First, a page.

Client Bill of Rights

We are committed to caring for your loved ones the way you do – with patience, compassion, respect, and love. We want your loved one to feel comfortable, safe, and secure in their own home and with the person providing home care. Each client of Timberland Home Care has rights that help ensure they receive home care from the heart that truly meets their needs. Please review our Client Bill of Rights and let us know if you have any questions regarding these rights.

Before Home Care Begins, You Have the Right to:

  • Be fully informed of your rights and responsibilities before home care services begin.
  • Choose your home care caregiver.
  • Be informed about the proposed care plan, who will provide care, and any other choices available for your home care services; you also have the right to be informed of the consequences of these choices, including the consequences of refusing the proposed home care services.
  • Know of any limits to the services available from Timberland Home Care, and our grounds for terminating services.
  • Know whether home care services are covered by health insurance, medical assistance, Medicare, or other health programs.
  • Know which charges will not be covered by Medicare, health insurance, medical assistance, Medicare, or other health programs; you will be responsible for paying for these charges directly.
  • Know that there may be other services available in the community, including other home care providers; you also have the right to know where to go for information about these services and providers.
  • Choose freely among available providers and to change providers after services have begun, within limits of health insurance, medical assistance, or other health programs.

During Home Care, You Have the Right to:

  • Receive home care services that follow a current care plan.
  • Take an active role, subject to accepted medical and nursing standards, in creating and changing your home care plan and evaluating your home care and home care services.
  • Be told of, and take an active role in, any changes to your home care plan before the changes are made; you also have the right to refuse any home care services
  • Be informed about all charges for services, no matter who will be paying the bill.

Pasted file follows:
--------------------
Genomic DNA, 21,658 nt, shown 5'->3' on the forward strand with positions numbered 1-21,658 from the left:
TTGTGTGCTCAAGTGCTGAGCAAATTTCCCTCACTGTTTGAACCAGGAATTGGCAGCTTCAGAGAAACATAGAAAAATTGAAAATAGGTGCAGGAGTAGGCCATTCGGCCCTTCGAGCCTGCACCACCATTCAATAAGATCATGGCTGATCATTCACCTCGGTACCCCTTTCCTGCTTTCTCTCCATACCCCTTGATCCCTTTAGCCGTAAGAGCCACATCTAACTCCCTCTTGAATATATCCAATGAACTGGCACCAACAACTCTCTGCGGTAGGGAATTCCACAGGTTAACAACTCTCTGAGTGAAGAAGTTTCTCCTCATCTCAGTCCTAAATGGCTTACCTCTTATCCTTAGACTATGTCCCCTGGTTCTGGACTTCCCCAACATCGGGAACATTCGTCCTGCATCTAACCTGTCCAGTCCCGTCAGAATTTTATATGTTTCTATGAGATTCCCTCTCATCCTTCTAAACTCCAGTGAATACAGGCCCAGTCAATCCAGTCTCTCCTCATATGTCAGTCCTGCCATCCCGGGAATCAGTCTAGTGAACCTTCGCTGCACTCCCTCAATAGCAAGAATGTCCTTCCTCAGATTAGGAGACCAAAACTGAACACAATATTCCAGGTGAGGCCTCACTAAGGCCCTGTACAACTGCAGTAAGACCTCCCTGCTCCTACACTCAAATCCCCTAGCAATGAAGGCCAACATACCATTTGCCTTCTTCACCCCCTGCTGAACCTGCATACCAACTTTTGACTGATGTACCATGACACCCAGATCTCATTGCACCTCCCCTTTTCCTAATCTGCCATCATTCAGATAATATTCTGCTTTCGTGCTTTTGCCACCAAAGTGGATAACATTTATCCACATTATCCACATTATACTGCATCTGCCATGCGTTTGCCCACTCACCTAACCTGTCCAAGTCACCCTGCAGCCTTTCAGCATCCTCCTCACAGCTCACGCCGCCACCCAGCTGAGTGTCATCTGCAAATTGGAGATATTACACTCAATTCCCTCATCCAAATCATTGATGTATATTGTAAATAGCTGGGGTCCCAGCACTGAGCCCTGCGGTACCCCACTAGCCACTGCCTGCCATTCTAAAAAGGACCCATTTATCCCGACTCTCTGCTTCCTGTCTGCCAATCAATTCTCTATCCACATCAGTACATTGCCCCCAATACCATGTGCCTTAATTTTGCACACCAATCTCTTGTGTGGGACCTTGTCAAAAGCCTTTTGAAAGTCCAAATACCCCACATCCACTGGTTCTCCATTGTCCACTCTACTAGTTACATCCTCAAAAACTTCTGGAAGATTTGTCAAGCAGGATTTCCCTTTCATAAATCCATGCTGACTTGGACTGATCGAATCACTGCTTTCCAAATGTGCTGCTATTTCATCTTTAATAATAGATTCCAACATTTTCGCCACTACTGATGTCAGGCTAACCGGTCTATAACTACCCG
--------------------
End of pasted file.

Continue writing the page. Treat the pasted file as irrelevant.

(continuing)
• Have personal, financial, and medical information kept private, and to be advised of the provider’s policies and procedures regarding disclosure of such information.
  • Be given access to records and written information from records in accordance with section 144.335.
  • Be served by people who are properly trained and competent to perform their duties.
  • Treated with courtesy and respect, and to have the patient’s property treated with respect.
  • Be free from physical and verbal abuse.
  • Reasonable notice of proposed changes in services or charges, including at least 7 days’ notice of the termination of a service by a provider, except in cases where:
  • The recipient of services engages in conduct that alters the conditions of employment as specified in the employment contract between the home care provider and the individual providing home care services, or creates an abusive or unsafe work environment for the individual providing home care services; or
  • An emergency for the informal caregiver or a significant change in the recipient’s condition has resulted in service needs that exceed the current service provider agreement and that cannot be safely met by the home care provider.
  • A coordinated transfer when there will be a change in the provider of services.
  • Voice grievances regarding treatment or care that is, or fails to be, furnished, or regarding the lack of courtesy or respect to the patient or the patient’s property.
  • Know how to contact an individual associated with the provider who is responsible for handling problems and to have the provider investigate and attempt to resolve the grievance or complaint.
  • Know the name and address of the state or county agency to contact for additional information or assistance.
  • Assert these rights personally, or have them asserted by the patient’s family or guardian when the patient has been judged incompetent, without retaliation.